However, there is a need to model such systems to verify some properties such as deadlocks, liveness, boundness and other performance issues. But, the classical modeling paradigm is generally based on a centralized viewpoint. Indeed, this kind of modeling does not take into account the fact that the system will be distributed when implemented over different machines, sensors, actors, etc. So, the properties that are obtained by the design stage are not necessary guaranteed at the implementation stage .

Another issue in such models is that reconfiguration [Lejri08] process is not always considered. Today, the reconfiguration capability is a major problem to improve the functioning of industrial processes. Indeed, a main objective is to adapt quickly the system changes and evaluations: such as the possibility to upgrade the systems or the modifications of the underlying network protocols.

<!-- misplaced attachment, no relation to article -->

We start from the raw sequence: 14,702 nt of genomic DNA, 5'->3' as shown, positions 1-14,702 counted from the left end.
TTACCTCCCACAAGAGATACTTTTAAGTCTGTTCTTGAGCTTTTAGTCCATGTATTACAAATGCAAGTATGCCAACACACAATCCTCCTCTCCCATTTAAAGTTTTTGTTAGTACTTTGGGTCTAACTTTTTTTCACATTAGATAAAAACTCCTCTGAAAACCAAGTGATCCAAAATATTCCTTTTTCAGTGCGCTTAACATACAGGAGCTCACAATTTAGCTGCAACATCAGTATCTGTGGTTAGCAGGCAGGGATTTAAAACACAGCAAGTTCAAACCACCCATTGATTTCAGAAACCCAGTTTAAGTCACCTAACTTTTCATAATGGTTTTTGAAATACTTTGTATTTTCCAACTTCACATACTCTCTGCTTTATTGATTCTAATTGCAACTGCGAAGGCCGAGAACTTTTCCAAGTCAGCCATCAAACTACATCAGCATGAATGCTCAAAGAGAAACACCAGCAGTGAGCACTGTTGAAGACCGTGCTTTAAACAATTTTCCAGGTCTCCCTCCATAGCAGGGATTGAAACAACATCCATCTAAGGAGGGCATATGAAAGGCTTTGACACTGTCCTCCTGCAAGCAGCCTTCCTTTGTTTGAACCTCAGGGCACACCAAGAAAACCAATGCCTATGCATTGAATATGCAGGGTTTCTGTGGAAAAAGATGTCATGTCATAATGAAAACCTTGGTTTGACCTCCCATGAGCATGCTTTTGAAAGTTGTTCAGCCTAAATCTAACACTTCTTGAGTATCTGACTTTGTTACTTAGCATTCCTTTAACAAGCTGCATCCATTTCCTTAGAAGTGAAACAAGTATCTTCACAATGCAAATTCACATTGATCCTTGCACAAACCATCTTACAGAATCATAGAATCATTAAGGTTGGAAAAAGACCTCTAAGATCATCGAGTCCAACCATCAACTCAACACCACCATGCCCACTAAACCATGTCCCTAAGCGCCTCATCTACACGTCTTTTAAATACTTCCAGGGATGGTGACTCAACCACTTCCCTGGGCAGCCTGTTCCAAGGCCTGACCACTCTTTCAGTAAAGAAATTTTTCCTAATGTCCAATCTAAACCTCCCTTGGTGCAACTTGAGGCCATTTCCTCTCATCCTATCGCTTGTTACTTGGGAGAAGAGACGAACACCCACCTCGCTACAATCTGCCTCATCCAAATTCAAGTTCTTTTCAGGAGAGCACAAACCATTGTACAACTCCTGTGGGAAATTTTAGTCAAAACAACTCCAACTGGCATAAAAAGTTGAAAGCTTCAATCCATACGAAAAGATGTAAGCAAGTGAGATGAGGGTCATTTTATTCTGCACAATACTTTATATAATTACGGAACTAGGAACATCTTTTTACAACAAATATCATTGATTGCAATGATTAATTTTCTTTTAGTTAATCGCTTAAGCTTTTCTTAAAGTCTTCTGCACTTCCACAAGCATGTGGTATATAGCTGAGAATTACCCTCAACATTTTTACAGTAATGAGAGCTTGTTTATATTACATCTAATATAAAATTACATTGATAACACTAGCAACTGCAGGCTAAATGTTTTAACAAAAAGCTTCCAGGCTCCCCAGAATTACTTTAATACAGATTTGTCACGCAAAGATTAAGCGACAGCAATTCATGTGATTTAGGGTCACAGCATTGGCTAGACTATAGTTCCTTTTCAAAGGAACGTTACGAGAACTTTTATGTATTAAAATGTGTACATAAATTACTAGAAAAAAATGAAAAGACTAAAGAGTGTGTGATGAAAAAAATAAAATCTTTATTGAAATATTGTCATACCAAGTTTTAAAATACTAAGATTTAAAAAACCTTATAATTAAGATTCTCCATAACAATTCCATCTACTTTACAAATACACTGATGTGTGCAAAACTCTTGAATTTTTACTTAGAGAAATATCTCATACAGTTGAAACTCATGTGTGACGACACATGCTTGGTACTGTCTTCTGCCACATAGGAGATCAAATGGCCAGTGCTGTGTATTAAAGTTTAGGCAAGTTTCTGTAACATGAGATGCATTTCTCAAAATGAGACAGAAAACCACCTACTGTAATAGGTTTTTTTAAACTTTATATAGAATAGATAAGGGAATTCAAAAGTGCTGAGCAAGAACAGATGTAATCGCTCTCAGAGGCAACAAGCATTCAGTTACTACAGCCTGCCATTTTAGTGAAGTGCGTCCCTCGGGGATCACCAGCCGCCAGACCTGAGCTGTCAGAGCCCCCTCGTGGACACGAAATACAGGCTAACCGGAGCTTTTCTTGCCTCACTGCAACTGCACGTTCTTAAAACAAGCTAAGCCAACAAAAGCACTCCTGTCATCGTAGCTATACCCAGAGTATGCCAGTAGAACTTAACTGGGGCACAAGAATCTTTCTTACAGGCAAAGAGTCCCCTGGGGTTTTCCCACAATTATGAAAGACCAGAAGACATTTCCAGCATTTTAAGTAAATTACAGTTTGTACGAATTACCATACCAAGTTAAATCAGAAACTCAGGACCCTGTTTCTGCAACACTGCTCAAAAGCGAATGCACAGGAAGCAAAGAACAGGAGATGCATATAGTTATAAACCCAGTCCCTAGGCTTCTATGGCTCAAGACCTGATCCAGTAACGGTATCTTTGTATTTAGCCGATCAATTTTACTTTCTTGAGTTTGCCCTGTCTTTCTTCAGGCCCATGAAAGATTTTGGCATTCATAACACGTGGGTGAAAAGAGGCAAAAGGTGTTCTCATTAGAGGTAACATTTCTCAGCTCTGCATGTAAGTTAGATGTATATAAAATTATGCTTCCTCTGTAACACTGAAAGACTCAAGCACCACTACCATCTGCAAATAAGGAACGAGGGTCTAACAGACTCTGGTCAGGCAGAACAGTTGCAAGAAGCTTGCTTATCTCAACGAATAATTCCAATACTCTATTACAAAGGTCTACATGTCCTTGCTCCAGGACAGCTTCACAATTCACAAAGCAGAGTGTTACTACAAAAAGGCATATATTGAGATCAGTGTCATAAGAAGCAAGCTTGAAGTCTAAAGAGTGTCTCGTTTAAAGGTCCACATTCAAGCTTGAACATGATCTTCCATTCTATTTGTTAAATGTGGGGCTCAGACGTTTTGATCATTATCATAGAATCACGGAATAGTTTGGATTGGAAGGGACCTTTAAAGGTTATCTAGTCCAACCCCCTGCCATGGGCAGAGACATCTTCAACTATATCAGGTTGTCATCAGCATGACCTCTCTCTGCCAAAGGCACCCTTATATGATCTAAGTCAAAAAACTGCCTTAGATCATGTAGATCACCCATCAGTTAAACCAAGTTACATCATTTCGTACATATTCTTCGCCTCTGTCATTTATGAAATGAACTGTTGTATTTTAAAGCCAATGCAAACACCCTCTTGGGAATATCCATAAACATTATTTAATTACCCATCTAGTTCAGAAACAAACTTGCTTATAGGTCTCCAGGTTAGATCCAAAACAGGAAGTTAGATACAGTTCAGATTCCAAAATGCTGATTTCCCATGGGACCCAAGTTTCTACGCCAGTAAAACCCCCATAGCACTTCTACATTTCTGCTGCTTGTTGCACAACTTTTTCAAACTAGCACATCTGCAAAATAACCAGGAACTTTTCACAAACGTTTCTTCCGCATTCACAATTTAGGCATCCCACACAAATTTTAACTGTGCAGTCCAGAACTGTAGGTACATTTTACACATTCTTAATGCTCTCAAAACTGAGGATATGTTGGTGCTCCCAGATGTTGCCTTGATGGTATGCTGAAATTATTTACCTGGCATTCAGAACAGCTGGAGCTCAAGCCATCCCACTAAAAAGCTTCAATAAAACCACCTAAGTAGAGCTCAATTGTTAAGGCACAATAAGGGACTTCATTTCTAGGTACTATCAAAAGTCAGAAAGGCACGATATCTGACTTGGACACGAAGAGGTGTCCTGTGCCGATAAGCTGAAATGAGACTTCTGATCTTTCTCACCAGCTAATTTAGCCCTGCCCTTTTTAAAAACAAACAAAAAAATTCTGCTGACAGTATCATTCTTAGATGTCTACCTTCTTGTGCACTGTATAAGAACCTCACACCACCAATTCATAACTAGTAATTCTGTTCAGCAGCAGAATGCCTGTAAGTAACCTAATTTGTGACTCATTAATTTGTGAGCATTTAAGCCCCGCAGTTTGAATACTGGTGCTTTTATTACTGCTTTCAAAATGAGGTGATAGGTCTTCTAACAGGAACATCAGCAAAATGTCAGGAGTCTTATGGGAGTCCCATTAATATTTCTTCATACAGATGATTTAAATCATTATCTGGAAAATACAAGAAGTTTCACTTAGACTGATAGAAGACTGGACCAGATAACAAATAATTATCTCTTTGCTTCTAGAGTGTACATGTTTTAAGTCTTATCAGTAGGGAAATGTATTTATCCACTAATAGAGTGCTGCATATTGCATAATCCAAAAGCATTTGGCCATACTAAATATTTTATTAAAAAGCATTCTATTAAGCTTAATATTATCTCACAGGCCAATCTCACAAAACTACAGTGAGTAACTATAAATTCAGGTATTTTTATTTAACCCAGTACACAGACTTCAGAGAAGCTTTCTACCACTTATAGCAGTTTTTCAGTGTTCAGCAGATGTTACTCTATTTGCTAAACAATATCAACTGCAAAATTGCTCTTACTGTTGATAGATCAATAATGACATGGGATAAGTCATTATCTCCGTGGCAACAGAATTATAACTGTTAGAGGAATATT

In our days, industrial and commercial systems are integrating the modern communication and control functions in all levels of the system. Networking is extensively applied in industrial applications. These applications include production systems and more particularly manufacturing systems. The connection of the system elements through a network reduces the system complexity and the assets cost. Moreover, it allows sharing the data efficiently. LANs and Internet are the most appropriate and economical choices for many system-applications. However, networks performances can affect the application services in terms of time-dependent and packet losses.